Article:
American Environmental Policy

Beyond Gridlock

by Klyza, Sousa

ISBN: 9780262317054 | Copyright 2013

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The "golden era" of American environmental lawmaking in the 1960s and 1970s saw twenty-two pieces of major environmental legislation (including the Clean Air Act, the Clean Water Act, and the Endangered Species Act) passed by bipartisan majorities in Congress and signed into law by presidents of both parties. But since then partisanship, the dramatic movement of Republicans to the right, and political brinksmanship have led to legislative gridlock on environmental issues. In this book, Christopher Klyza and David Sousa argue that the longstanding legislative stalemate at the national level has forced environmental policymaking onto other pathways.Klyza and Sousa identify and analyze five alternative policy paths, which they illustrate with case studies from 1990 to the present: "appropriations politics" in Congress; executive authority; the role of the courts; "next-generation" collaborative experiments; and policymaking at the state and local levels. This updated edition features a new chapter discussing environmental policy developments from 2006 to 2012, including intensifying partisanship on the environment, the failure of Congress to pass climate legislation, the ramifications of Massachusetts v. EPA, and other Obama administration executive actions (some of which have reversed Bush administration executive actions). Yet, they argue, despite legislative gridlock, the legacy of 1960s and 1970s policies has created an enduring "green state" rooted in statutes, bureaucratic routines, and public expectations.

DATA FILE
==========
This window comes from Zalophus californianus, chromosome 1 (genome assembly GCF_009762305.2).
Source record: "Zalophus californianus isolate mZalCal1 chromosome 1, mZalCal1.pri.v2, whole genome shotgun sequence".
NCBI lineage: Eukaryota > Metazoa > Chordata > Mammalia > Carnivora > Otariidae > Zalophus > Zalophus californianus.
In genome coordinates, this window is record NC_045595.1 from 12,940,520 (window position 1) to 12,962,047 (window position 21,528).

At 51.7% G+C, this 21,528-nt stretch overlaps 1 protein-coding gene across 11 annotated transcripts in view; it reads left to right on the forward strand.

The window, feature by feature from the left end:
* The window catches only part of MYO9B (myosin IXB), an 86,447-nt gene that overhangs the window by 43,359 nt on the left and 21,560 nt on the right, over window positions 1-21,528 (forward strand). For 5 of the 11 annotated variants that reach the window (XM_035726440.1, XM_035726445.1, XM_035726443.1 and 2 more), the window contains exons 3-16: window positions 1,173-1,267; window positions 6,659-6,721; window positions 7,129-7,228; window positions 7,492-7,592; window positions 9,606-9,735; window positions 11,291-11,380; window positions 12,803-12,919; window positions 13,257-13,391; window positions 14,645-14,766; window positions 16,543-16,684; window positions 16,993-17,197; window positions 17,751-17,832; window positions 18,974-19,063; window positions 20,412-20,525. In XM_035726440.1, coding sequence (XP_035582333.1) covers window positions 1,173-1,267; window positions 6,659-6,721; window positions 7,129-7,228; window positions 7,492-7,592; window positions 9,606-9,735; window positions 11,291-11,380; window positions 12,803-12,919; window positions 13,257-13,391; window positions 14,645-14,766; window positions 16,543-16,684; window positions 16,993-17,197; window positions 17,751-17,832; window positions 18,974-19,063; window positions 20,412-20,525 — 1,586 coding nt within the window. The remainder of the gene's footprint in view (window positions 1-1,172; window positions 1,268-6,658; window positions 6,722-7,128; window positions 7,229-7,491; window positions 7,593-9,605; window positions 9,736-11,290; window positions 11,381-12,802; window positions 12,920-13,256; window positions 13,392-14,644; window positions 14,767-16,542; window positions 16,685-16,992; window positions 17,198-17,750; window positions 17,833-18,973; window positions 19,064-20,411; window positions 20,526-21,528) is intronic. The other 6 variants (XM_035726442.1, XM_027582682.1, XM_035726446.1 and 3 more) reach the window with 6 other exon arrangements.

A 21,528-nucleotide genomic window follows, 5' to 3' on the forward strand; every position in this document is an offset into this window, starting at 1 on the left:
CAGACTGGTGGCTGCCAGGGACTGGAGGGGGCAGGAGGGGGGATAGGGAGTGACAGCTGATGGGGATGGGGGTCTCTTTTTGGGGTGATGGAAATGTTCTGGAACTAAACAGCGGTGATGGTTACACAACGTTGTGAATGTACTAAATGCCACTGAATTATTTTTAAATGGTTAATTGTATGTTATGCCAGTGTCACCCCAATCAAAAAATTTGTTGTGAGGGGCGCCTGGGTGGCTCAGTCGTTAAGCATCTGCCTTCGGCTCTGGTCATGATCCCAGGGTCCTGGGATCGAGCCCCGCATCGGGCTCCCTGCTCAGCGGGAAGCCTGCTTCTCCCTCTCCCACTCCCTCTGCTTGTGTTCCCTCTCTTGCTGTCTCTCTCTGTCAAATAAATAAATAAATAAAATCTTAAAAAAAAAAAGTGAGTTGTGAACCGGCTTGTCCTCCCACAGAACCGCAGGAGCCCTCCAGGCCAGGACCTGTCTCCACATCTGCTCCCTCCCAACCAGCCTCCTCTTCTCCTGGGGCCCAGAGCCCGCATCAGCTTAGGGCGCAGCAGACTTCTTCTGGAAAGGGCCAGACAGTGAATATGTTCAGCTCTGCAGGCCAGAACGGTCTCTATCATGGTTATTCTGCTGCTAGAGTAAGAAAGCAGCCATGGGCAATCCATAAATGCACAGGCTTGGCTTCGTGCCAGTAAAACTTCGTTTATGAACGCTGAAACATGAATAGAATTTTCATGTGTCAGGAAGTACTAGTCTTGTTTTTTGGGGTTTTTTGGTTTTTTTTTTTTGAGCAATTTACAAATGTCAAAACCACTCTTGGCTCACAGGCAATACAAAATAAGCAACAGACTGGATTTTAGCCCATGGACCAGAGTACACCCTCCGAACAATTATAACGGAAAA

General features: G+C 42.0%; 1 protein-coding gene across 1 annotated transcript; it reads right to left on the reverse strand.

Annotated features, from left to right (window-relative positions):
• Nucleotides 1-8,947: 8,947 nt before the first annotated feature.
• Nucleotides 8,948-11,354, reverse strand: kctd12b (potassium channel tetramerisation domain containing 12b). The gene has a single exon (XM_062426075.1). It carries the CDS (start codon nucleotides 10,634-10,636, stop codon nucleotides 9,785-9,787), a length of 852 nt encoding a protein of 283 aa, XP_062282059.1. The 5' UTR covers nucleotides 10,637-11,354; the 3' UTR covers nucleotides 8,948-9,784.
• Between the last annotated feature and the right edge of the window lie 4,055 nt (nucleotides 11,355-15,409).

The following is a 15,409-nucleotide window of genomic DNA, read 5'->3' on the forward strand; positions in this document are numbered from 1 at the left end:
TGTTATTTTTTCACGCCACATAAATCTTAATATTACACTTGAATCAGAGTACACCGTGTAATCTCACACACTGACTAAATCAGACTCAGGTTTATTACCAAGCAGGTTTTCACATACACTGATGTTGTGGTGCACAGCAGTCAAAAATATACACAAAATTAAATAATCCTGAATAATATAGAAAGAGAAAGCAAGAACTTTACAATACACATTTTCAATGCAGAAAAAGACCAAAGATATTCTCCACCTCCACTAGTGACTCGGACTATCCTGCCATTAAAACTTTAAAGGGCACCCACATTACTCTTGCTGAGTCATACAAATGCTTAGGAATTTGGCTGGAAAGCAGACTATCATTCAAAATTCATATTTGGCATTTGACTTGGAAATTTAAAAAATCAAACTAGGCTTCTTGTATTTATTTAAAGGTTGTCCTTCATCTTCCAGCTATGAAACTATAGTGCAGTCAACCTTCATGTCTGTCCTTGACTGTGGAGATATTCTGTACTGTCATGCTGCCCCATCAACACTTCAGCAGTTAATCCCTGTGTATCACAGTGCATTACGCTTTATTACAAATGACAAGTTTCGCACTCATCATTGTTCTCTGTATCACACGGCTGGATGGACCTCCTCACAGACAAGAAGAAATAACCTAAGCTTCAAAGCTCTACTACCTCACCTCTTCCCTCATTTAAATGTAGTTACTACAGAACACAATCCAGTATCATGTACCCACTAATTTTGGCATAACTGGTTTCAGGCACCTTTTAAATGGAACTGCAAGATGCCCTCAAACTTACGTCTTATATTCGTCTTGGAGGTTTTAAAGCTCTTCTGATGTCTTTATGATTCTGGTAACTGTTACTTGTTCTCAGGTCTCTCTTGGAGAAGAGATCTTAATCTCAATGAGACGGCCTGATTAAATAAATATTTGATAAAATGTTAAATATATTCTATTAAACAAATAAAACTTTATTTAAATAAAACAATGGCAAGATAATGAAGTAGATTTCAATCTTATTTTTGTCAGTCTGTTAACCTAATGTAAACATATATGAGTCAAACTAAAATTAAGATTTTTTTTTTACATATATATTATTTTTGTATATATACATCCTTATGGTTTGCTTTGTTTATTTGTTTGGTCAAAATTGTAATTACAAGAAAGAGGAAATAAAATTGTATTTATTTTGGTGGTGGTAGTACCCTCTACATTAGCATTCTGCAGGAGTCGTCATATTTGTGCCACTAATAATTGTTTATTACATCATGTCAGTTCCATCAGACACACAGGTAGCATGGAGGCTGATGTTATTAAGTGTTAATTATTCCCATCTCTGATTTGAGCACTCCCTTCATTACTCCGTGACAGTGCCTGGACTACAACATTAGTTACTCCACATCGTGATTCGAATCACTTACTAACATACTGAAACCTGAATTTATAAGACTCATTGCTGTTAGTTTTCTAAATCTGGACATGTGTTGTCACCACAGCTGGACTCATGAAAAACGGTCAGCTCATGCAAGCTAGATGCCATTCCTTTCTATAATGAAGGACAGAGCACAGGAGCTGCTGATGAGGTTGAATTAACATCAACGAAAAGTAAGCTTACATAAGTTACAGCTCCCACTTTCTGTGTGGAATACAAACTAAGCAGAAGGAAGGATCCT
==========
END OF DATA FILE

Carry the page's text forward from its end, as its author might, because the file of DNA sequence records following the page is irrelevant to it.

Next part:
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Contents (pg. vii)
Series Foreword (pg. ix)
Preface to the First Edition (pg. xiii)
Preface to the Updated and Expanded Edition (pg. xv)
Acknowledgments (pg. xix)
1 Environmental Policy Beyond Gridlock (pg. 1)
2 Creating the Current Institutional Landscape of Environmental Policymaking (pg. 18)
3 Regulatory Reform, Reconciliation, and Rough Riders (pg. 43)
4 National Monuments, Roadless Forests, and Aging Electric Utilities (pg. 91)
5 From “Who Has Standing?” to “Who Is Left Standing?” (pg. 141)
6 The Collaborative Pathway in Environmental Policymaking (pg. 179)
7 The States and Environmental Policy (pg. 227)
8 Gridlock, Green Drift, and the Future of Environmental Politics (pg. 263)
9 The More Things Change, the More They Stay the Same (pg. 285)
Notes (pg. 319)
Selected References (pg. 381)
Index (pg. 395)
American and Comparative Environmental Policy (pg. 427)
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